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Getting there and getting around Denver

Denver International Airport is the best arrival point for exploring Denver and the surrounding area. A car is necessary to see many of the attractions described here. If you fly in, you can rent a vehicle at the airport or take the new light rail into town and rent a car as needed. Although all of these sites are open year-round, snow sometimes obscures the tracks during winter and early spring, and trails can be muddy. May through October is an ideal time to visit the region.

04 May 2016

Reading the ridges: Are climate and the seafloor connected?

New research suggests that midocean ridge volcanoes respond to variations in sea level, potentially leaving topographic records of past glaciations in the form of abyssal hills. But could those volcanoes also influence the climate cycles that drive sea-level changes?

25 Apr 2016

Making tracks through the Dinosaur Diamond

The Dinosaur Diamond scenic byway is an 824-kilometer-long dinosaur fossil- and trackway-sightseeing extravaganza. Follow the route through Utah and Colorado to traverse the Late Triassic through the Cretaceous.

18 Apr 2016

Museums and exhibits in the Dinosaur Diamond

All around the Dinosaur Diamond area there are exiting museums and exhibits highlighting the area's rich paleontological history.

18 Apr 2016

Where fire freezes: All eyes, ears and instruments on Iceland's volatile volcanoes

With examples of every type of volcano on Earth — each with its own eruptive pattern — Iceland presents a special challenge to volcanologists, but also serves as an ideal natural laboratory for studying how volcanic processes evolve.

29 Mar 2016

Eerily quiet Katla

Katla Volcano is located near the southern tip of Iceland, under the Mýrdals­jökull Ice Cap. Ashfall deposits found as far away as Norway and Denmark indicate that Katla erupted at least 20 times between A.D. 930 and the last eruption in 1918. Its present dormancy is the longest-known quiet period in the volcano’s history.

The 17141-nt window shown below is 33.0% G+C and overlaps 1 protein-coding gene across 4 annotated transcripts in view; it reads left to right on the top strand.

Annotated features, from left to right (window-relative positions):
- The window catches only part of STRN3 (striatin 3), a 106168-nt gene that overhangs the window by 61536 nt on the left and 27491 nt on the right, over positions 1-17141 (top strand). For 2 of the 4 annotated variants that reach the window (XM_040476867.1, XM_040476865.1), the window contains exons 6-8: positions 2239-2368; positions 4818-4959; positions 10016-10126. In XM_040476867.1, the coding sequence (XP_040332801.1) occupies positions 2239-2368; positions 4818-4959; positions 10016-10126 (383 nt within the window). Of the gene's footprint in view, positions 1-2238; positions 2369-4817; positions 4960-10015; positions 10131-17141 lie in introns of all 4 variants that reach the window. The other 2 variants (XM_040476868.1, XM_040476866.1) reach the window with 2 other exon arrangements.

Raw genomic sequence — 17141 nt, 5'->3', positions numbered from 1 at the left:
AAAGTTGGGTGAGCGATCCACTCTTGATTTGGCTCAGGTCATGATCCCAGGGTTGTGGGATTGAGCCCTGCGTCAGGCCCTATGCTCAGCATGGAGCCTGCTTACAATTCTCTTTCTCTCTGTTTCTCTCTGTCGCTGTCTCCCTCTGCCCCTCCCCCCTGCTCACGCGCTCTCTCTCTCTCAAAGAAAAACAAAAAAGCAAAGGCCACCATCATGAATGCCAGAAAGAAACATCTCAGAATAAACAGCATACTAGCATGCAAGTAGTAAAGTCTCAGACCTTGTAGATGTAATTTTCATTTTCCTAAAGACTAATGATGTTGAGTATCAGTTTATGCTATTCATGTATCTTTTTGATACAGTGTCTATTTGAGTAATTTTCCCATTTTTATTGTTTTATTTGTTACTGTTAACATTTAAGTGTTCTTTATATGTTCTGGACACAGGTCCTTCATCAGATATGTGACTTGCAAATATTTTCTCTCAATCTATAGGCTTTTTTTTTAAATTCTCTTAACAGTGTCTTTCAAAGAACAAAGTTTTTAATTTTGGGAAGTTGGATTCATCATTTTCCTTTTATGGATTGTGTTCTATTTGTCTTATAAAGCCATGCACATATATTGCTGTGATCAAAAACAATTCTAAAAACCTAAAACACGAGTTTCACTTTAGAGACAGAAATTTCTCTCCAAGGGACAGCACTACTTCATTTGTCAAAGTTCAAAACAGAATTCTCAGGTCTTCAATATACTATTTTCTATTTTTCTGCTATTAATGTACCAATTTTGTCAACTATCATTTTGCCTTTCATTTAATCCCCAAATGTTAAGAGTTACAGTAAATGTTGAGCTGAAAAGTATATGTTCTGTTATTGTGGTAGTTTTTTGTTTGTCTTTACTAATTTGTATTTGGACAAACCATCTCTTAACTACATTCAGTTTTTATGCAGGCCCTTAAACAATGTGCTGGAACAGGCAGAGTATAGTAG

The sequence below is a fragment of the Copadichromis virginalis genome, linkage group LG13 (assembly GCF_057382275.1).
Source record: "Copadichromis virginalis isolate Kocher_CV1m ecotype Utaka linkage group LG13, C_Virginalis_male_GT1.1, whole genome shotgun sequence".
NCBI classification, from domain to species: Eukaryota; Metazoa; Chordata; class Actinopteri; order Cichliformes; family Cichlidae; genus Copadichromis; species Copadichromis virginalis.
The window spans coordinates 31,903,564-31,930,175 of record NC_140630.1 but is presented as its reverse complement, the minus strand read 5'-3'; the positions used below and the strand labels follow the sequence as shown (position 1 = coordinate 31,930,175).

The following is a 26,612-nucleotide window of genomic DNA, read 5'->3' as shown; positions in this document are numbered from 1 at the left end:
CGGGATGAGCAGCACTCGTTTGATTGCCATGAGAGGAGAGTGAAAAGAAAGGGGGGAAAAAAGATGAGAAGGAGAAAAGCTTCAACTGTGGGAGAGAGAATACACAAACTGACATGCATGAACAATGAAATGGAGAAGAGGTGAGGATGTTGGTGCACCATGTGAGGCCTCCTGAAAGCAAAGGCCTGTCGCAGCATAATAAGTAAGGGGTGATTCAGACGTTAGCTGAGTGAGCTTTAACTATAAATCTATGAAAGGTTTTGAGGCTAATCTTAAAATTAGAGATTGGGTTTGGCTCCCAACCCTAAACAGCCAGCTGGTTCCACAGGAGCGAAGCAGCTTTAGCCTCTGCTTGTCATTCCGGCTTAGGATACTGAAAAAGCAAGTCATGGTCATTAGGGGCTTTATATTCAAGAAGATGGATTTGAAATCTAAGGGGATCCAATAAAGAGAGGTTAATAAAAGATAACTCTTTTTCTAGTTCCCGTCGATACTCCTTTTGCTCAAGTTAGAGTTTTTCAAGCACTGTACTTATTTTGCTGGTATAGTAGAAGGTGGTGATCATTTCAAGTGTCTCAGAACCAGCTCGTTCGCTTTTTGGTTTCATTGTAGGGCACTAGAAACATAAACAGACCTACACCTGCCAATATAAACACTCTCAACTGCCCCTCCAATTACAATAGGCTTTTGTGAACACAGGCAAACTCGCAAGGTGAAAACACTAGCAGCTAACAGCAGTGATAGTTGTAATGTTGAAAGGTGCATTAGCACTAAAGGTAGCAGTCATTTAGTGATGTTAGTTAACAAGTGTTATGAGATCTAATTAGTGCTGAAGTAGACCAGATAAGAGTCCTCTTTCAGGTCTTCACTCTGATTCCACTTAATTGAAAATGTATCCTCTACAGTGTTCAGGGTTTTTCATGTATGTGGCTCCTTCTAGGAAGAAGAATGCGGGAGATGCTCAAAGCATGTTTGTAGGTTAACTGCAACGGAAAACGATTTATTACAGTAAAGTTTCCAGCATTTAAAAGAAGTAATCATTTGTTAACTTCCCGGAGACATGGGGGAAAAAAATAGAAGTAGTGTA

29 Mar 2016

Hekla the heckler

Hekla is one of Iceland’s most active volcanoes, erupting more than 25 times since its first recorded eruption in 1104. The most recent eruptions in 1970, 1980, 1981, 1991 and 2000 have allowed geoscientists to create a detailed eruption profile for the volcano.

29 Mar 2016

King Oraefajokull

The Öraefajökull Volcano boasts Iceland’s highest peak — 2,109 meters above sea level — and has the reputation of being Iceland’s largest and most violent volcano. Major eruptions in 1362 and 1727 were among the most explosive in the island’s history, and both were accompanied by catastrophic glacial floods. After the 1362 event, the Icelandic word öraefi, originally meaning “area without a harbor,” was rechristened to mean “wasteland.”

29 Mar 2016

Travels in Geology: Gotland getaway: Sweden's 'tropical' escape in the Baltic

Gotland, a Silurian-aged coral-reef island with white sand beaches, lies not in the tropics but in the Baltic Sea off the southeastern coast of Sweden just a short trip from Stockholm. In addition to the carbonate geology, visitors can view medieval churches and thatched-roof Viking farms, and experience the moody, atmospheric weather featured in the films of director Ingmar Bergman.

21 Mar 2016

Getting there and getting around Gotland

Useful websites for planning your trip to Gotland include the island’s own commercial sites: Gotland.com and Destination Gotland. Start there for everything from travel to entertainment events, and for ideas on what to see.

21 Mar 2016

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